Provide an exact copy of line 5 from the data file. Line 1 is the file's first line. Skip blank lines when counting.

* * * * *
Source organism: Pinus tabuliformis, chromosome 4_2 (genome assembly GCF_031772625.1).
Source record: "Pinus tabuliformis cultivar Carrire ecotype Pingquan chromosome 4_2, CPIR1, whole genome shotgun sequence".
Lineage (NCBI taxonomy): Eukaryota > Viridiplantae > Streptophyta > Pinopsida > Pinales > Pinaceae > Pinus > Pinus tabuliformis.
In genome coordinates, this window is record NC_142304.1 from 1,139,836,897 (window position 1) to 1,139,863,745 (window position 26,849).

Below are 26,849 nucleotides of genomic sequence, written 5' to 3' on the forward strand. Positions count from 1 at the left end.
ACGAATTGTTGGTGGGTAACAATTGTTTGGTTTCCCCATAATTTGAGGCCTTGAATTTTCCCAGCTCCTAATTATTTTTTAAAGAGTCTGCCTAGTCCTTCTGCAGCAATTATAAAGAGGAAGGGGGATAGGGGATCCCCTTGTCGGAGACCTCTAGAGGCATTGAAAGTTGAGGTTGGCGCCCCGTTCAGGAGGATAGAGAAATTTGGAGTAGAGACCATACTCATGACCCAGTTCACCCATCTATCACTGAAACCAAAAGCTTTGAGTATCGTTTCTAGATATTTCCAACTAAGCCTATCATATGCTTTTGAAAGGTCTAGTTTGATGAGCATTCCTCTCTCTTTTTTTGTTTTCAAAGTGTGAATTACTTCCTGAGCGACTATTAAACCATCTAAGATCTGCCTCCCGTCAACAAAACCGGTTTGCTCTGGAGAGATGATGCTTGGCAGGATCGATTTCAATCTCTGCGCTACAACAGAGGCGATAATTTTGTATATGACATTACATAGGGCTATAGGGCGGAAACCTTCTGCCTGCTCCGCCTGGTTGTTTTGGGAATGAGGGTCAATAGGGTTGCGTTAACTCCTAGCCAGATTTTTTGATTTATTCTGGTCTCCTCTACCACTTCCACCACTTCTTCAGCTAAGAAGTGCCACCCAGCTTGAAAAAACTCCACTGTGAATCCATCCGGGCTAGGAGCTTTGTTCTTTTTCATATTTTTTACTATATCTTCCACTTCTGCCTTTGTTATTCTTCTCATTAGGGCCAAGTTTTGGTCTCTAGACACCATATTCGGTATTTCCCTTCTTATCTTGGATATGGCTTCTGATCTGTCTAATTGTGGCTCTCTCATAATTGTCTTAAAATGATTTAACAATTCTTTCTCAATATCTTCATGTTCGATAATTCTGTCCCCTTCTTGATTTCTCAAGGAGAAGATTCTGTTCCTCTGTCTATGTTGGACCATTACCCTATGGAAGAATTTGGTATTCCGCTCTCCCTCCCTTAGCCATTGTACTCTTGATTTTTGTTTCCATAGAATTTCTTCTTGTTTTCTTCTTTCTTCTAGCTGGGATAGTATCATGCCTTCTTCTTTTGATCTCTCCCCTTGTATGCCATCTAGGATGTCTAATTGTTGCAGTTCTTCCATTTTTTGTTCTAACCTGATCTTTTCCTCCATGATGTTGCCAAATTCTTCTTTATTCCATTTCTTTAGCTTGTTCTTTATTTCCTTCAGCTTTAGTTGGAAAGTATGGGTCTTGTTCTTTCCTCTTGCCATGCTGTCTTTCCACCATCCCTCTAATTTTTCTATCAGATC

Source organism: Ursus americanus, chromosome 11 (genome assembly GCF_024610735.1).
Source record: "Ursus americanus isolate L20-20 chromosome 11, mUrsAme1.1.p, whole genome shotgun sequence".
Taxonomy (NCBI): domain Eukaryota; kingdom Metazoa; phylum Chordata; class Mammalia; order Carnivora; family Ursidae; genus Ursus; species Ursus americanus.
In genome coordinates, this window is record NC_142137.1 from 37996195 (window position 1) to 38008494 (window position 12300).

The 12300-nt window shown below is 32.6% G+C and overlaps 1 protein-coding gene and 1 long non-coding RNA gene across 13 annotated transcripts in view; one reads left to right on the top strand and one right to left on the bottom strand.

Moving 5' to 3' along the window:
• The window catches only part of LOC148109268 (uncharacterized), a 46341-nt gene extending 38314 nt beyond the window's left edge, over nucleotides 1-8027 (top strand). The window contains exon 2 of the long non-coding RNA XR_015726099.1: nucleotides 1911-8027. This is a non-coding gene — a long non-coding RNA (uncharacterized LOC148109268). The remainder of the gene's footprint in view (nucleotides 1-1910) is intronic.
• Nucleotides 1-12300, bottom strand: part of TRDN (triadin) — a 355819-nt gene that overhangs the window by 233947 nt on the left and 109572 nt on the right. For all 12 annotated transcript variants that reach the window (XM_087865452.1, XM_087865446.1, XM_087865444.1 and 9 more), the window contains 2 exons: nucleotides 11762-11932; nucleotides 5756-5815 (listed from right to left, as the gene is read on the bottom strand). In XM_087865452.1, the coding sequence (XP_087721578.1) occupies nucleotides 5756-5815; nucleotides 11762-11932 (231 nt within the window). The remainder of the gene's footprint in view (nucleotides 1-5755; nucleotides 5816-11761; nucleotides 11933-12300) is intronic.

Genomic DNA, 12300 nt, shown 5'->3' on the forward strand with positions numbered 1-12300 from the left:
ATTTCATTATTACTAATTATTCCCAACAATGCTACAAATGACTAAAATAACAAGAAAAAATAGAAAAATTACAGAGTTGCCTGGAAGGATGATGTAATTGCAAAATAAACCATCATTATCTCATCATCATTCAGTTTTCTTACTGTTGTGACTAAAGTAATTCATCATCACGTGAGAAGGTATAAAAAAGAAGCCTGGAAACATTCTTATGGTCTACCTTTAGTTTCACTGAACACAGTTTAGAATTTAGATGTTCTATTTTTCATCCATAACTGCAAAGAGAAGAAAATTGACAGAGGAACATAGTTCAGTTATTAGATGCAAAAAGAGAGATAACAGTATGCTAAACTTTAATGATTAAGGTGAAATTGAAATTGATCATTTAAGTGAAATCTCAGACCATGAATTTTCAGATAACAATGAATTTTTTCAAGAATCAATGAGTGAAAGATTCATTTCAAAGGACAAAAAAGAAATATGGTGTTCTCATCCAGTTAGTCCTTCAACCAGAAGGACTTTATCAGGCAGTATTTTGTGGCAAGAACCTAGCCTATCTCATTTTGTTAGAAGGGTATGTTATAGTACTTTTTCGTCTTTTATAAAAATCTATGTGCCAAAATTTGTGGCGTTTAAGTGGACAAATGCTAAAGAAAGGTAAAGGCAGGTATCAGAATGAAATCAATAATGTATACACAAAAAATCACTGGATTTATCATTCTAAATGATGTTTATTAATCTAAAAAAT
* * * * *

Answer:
Below are 26,849 nucleotides of genomic sequence, written 5' to 3' on the forward strand. Positions count from 1 at the left end.